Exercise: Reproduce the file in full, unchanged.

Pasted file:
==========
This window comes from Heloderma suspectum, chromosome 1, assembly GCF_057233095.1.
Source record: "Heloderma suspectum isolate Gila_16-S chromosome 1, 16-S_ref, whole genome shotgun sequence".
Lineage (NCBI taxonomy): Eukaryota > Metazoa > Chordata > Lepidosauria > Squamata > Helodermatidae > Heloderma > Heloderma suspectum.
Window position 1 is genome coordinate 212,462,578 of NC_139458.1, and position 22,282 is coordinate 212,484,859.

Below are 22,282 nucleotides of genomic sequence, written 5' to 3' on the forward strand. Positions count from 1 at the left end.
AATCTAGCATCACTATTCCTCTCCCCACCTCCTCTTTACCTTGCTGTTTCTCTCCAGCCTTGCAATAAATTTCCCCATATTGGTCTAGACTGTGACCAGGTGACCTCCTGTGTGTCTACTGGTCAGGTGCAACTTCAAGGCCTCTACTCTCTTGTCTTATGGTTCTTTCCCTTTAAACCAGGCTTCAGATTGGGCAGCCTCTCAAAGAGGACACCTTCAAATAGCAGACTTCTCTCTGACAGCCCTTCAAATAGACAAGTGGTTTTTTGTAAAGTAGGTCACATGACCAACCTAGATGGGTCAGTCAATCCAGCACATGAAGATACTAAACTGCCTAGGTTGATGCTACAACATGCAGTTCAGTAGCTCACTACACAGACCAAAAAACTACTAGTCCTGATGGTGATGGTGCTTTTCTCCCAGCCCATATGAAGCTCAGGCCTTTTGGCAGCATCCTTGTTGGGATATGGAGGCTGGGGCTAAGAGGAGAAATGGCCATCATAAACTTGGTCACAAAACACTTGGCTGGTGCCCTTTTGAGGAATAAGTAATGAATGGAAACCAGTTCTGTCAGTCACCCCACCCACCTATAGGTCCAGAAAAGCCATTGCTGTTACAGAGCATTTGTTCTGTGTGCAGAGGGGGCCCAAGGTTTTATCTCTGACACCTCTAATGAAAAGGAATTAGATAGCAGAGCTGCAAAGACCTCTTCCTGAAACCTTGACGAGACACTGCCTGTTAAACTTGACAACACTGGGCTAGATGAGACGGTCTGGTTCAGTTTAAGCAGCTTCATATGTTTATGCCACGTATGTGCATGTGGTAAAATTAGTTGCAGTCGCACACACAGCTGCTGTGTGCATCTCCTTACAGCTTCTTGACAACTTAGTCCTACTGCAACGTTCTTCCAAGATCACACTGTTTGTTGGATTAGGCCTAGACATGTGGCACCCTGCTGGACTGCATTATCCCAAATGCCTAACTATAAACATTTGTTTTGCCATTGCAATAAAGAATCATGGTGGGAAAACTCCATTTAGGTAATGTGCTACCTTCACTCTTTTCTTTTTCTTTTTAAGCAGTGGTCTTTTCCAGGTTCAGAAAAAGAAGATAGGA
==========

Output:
This window comes from Heloderma suspectum, chromosome 1, assembly GCF_057233095.1.
Source record: "Heloderma suspectum isolate Gila_16-S chromosome 1, 16-S_ref, whole genome shotgun sequence".
Lineage (NCBI taxonomy): Eukaryota > Metazoa > Chordata > Lepidosauria > Squamata > Helodermatidae > Heloderma > Heloderma suspectum.
Window position 1 is genome coordinate 212,462,578 of NC_139458.1, and position 22,282 is coordinate 212,484,859.

Below are 22,282 nucleotides of genomic sequence, written 5' to 3' on the forward strand. Positions count from 1 at the left end.
AATCTAGCATCACTATTCCTCTCCCCACCTCCTCTTTACCTTGCTGTTTCTCTCCAGCCTTGCAATAAATTTCCCCATATTGGTCTAGACTGTGACCAGGTGACCTCCTGTGTGTCTACTGGTCAGGTGCAACTTCAAGGCCTCTACTCTCTTGTCTTATGGTTCTTTCCCTTTAAACCAGGCTTCAGATTGGGCAGCCTCTCAAAGAGGACACCTTCAAATAGCAGACTTCTCTCTGACAGCCCTTCAAATAGACAAGTGGTTTTTTGTAAAGTAGGTCACATGACCAACCTAGATGGGTCAGTCAATCCAGCACATGAAGATACTAAACTGCCTAGGTTGATGCTACAACATGCAGTTCAGTAGCTCACTACACAGACCAAAAAACTACTAGTCCTGATGGTGATGGTGCTTTTCTCCCAGCCCATATGAAGCTCAGGCCTTTTGGCAGCATCCTTGTTGGGATATGGAGGCTGGGGCTAAGAGGAGAAATGGCCATCATAAACTTGGTCACAAAACACTTGGCTGGTGCCCTTTTGAGGAATAAGTAATGAATGGAAACCAGTTCTGTCAGTCACCCCACCCACCTATAGGTCCAGAAAAGCCATTGCTGTTACAGAGCATTTGTTCTGTGTGCAGAGGGGGCCCAAGGTTTTATCTCTGACACCTCTAATGAAAAGGAATTAGATAGCAGAGCTGCAAAGACCTCTTCCTGAAACCTTGACGAGACACTGCCTGTTAAACTTGACAACACTGGGCTAGATGAGACGGTCTGGTTCAGTTTAAGCAGCTTCATATGTTTATGCCACGTATGTGCATGTGGTAAAATTAGTTGCAGTCGCACACACAGCTGCTGTGTGCATCTCCTTACAGCTTCTTGACAACTTAGTCCTACTGCAACGTTCTTCCAAGATCACACTGTTTGTTGGATTAGGCCTAGACATGTGGCACCCTGCTGGACTGCATTATCCCAAATGCCTAACTATAAACATTTGTTTTGCCATTGCAATAAAGAATCATGGTGGGAAAACTCCATTTAGGTAATGTGCTACCTTCACTCTTTTCTTTTTCTTTTTAAGCAGTGGTCTTTTCCAGGTTCAGAAAAAGAAGATAGGA